Let us simplify a core pillar of our trading philosophy. This one is on the technicals side of things - pure analysis of charts, and movements in volume and price. Our specialty.

Our belief is that the earliest stage breakouts offer the highest profit potential. Let’s call it Stage 1.

With each subsequent Stages, the opportunity for profit diminishes greatly. This is basically why we almost never do repeat trades after profiting from the Stage 1 breakout: because Stage 2 & Stage 3 might either be false breakouts, and worse yet, random price fluctuations. We learned not to touch these phases from experience, and from tens of thousands of ringgit in past losses.

Another reason why you should never trade Stages 2 & 3 is simple : hubris. If you had made huge gains in Stage 1, you’d start having a higher opinion of yourself. You’d think of yourself as a sure-can-win master of this stock. In other words, ego gets in the way - this is always bad for business.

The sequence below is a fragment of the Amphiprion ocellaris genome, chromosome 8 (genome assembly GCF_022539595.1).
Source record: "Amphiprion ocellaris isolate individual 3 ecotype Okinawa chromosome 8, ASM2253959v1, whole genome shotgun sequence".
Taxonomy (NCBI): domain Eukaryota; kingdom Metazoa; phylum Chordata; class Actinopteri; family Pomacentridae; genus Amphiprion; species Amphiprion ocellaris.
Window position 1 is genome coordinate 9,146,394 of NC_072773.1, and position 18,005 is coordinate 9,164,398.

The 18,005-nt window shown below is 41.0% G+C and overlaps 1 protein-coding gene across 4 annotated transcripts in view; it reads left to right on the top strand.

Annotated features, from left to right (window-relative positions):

Another rule : the longer the consolidation period, the stronger the breakout. But ! A caveat : don’t get emotionally invested about the sustainability of the breakout: it might fail a few days later and come crashing down.

To explain this properly, it’s helpful to understand the context of EKOVEST. Why the stock broke out, and why it failed to stay up.

To start with, look at this.

The above is the daily chart for EKOVEST from April to December 2019. The most important bit is to look at the spike at the right side: this was the major price breakout which occurred on 13 December 2019: a big move from 82 sen to 90 sen.

More importantly, the ‘breakout’ represented a seven-month high for the stock. Due to the lengthy consolidation period - defined as the flattish price movement from April to December between the 70-90 sen range - the 13 December price breakout was a strong one.

Evidently there were lots of volumes and buying interest coming into the stock. This much is clear. The second part is the ‘why’ of the breakout, which of course is no secret : it was related to the Bandar Malaysia announcement.